“Antigone Rising” by Helen Morales

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Thanks to Headline and NetGalley for the Advance Review Copy in exchange for an honest review.

I was really excited to read this book when I first heard about it. I am currently doing my Masters in Classical Studies and I teach it at High School level too so anything which prompts deeper thinking or poses interesting questions I am 100% here for.

The book is split into eight chapters covering topics ranging from violence against women, war, dieting and body image, gender fluidity and…Beyonce. So far, so interesting.

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“Red River Girl” by Joanna Jolly

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Thanks to Little Brown Book Group UK and NetGalley for the Advance Review Copy in exchange for an honest review. 

Unless you’ve had your head in the sand the past few years, you’ve probably heard about the rampant abuse and murder of indigenous Canadian women and girls, if you’re interested in true crime at least. Despite the media focus, it is clear that the violence persists, and this book focuses particularly on the death of one young girl, Tina Fontaine.   

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“Pine” by Francine Toon

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Thanks to Random House UK and NetGalley for the Advance Review Copy in exchange for an honest review.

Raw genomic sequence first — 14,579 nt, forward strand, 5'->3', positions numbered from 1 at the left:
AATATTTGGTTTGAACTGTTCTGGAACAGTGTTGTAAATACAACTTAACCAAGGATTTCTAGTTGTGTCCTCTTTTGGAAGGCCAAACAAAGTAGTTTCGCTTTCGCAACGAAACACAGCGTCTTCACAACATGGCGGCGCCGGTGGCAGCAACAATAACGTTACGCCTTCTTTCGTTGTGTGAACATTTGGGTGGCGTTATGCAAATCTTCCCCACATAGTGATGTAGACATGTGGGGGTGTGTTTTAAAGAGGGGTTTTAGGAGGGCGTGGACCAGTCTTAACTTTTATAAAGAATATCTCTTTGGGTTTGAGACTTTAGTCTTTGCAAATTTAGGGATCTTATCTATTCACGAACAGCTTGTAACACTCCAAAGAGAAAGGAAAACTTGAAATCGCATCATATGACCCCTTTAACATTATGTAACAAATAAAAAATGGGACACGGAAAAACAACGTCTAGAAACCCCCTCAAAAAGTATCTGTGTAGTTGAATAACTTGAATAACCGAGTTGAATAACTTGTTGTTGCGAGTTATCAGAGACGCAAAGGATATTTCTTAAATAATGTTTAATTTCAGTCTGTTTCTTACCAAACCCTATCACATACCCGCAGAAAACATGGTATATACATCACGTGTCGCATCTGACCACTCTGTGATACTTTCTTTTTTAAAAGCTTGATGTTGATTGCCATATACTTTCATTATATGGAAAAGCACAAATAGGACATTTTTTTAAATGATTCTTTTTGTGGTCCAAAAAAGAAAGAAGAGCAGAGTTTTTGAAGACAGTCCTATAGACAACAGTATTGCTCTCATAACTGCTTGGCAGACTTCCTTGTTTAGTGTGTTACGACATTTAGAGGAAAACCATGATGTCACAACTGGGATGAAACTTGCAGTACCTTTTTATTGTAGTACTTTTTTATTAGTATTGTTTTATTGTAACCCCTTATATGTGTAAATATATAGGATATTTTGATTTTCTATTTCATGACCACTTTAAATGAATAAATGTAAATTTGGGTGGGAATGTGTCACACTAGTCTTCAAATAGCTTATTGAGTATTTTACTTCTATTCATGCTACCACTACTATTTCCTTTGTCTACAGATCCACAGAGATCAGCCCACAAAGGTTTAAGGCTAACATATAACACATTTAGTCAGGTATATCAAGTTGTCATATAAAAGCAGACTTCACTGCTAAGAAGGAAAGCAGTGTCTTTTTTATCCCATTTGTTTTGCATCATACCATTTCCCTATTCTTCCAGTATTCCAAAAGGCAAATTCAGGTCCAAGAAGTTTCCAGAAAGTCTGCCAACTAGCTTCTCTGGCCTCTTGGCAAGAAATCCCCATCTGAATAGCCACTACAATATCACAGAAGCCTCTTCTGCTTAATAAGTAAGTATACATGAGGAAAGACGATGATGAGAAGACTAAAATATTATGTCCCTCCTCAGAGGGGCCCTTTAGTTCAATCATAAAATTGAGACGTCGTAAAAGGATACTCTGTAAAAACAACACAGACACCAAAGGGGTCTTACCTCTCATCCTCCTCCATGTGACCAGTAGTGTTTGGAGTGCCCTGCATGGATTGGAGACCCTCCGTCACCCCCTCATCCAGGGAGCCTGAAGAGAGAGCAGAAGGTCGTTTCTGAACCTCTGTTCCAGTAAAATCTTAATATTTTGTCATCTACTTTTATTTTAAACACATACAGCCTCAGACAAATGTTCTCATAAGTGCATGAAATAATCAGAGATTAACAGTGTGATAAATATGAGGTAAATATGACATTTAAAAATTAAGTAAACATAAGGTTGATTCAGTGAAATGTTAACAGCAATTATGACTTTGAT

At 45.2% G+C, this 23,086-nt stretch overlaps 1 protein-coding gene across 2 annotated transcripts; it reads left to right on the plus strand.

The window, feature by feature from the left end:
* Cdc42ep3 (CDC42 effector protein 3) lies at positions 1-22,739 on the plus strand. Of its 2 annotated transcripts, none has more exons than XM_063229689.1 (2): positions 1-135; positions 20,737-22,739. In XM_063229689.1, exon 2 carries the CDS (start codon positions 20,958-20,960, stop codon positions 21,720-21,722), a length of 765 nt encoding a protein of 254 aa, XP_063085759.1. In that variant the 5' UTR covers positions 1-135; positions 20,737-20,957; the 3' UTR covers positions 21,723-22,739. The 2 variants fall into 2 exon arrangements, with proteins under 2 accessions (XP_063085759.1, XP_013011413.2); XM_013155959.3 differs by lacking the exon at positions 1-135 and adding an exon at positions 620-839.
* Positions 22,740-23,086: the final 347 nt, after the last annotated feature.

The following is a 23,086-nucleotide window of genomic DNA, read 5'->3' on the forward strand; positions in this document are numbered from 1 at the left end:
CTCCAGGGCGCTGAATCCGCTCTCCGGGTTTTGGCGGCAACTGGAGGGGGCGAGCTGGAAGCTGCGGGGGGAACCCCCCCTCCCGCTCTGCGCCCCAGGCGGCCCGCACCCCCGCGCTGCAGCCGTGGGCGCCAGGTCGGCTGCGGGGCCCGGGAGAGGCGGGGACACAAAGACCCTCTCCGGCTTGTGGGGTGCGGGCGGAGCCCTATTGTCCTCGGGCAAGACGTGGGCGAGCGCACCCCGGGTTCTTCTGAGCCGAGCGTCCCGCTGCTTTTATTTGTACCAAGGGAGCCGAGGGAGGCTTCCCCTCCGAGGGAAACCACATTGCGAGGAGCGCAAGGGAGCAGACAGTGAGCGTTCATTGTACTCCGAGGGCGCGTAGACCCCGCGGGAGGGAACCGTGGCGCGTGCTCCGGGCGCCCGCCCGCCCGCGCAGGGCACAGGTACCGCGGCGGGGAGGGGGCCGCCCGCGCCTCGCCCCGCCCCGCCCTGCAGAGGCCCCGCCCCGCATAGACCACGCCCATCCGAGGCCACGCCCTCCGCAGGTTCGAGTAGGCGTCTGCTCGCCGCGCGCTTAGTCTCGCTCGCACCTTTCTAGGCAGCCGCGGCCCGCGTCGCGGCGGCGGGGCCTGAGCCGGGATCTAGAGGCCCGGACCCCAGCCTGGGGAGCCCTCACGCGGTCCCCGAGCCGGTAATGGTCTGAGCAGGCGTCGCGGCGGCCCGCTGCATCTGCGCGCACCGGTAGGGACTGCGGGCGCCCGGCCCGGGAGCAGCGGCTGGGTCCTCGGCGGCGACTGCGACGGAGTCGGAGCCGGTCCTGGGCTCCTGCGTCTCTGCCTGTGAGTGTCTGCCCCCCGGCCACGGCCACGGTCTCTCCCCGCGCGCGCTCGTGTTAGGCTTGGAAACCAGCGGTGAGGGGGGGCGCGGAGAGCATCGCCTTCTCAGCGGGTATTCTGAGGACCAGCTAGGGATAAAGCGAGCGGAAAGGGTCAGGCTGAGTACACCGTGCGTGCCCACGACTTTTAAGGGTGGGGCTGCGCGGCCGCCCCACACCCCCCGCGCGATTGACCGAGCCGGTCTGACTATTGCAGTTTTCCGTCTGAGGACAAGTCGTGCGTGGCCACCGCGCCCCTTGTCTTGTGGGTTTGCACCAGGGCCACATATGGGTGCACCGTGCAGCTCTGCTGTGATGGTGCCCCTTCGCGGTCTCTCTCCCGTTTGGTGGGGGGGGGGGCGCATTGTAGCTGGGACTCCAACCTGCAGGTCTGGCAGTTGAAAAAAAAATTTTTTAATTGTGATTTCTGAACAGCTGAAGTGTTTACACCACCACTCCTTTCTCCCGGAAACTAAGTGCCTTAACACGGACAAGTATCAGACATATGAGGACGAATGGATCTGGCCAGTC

Woohoo! A book set in the Highlands and not just anywhere – my neck of the woods!  Full disclosure, I grew up in pretty much the middle of nowhere. My school bus took over an hour just to get to school and not because of traffic, it was just that bloody far away. There were numerous times reading this book that I felt the narrator’s pain SO hard. As an adult I can look back on my childhood home and think it sounds lovely. As a child…not so much. 

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“The Tenth Muse” by Catherine Chung

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Thanks to Little Brown and NetGalley for the Advance Review Copy in exchange for an honest review. 

This book made me feel interested in and enthused about Maths which is really saying a lot. I know a lot of people say they hate Maths but I don’t, I just really, really struggle to understand it. A friend of mine who is now a Professor of Mathematics once told me to think of it like a language. Little did he know that I am crap at languages too.

Anyway, this book is something rather special. I was worried that it was going to be one of those awfully clever books that makes me feel thick, but I was pleasantly surprised (and relieved!). 

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“Djinn Patrol on the Purple Line” by Deepa Anappara

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Thanks to Random House UK and NetGalley for the Advance Review Copy in exchange for an honest review. 

If I think about my reading history, I’ve probably read more books set in India than any other country and I usually really enjoy Indian own voices books. When thinking about it a little more, I realise that very few have been from the point of view of a child so this was an interesting perspective.  

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